The scary thing I see is that with falling LT bond yields and rising expectations of ST yields we are approaching a negative yield curve, the classic predictor of a recession. Of course, NGDP Futures Markets would give us a much clearer steer. Bring them on!

    Google NGDP Futures and it’s all about Sumner these days.

  24. Gravatar of Nick Nick
    13. December 2014 at 04:04

    Prof Sumner,
    I know you are very busy right now, but would you please take a moment to comment on the further slide in oil / long bond yields. I know you’ve said recently that we can’t tell if the fed is too tight or loose until they tell us what their goal really is. But let’s just say their goal is to maintain trend ngdp growth since 2010. Are we about to fall short of that goal?

  25. Gravatar of James in London James in London
    13. December 2014 at 06:09

    Nick, this as good as anything:

    Not great, but not too bad either, though trending down. Or, look at the bond market and get depressed, looked at the stock market and cheer up. Look at an NGDP Futures market and …?

    My view is that the economy growing at 3% NGDP, with most of it R is more vulnerable to shocks … And we can all conjure up some of those, but how many ever actually turn into something long-lasting? Not very many at all.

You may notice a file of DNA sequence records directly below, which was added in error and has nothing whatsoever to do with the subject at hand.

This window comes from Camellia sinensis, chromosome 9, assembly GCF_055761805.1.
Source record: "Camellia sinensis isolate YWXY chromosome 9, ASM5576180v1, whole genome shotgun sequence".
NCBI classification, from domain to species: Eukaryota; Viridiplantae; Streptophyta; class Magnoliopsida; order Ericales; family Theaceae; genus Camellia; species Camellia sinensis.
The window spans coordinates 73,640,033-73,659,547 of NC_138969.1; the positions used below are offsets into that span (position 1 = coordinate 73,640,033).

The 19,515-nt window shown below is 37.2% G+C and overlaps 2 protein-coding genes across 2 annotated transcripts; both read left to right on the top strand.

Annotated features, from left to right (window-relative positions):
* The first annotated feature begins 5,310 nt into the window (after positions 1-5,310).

26. Gravatar of Nick Nick
    13. December 2014 at 06:56

    Thanks James!

  27. Gravatar of ssumner ssumner
    13. December 2014 at 09:09

    Talldave, Good point–and note that many of those are retired people.

    Adam, See my new post.

    Travis, Nick Rowe says IS-LM is fine, if you assume an upward sloping IS curve. But I doubt that’s Noah’s assumption.

  28. Gravatar of Brian Donohue Brian Donohue
    16. December 2014 at 08:55


    What am I doing wrong:

    Delivery to the following recipient failed permanently:


    Technical details of permanent failure:
    Google tried to deliver your message, but it was rejected by the server for the recipient domain vuw.ac.nz by vuw.mail.protection.outlook.com. [].

    The error that the other server returned was:
    550 5.4.1 [usfriends@vuw.ac.nz]: Recipient address rejected: Access denied

  29. Gravatar of ssumner ssumner
    16. December 2014 at 13:10

    A dash between US and friends

  30. Gravatar of Market-Implied Population Growth Forecasts | Effective Differentials Market-Implied Population Growth Forecasts | Effective Differentials
    14. May 2015 at 19:03

    […] Scott Sumner has written a huge amount about how an NGDP futures market would be an excellent thing. It would give the Fed something to target and allow us to easily get market-implied estimates of the effects of various events on the broader economy, including policy changes. And it looks like he might be successful. […]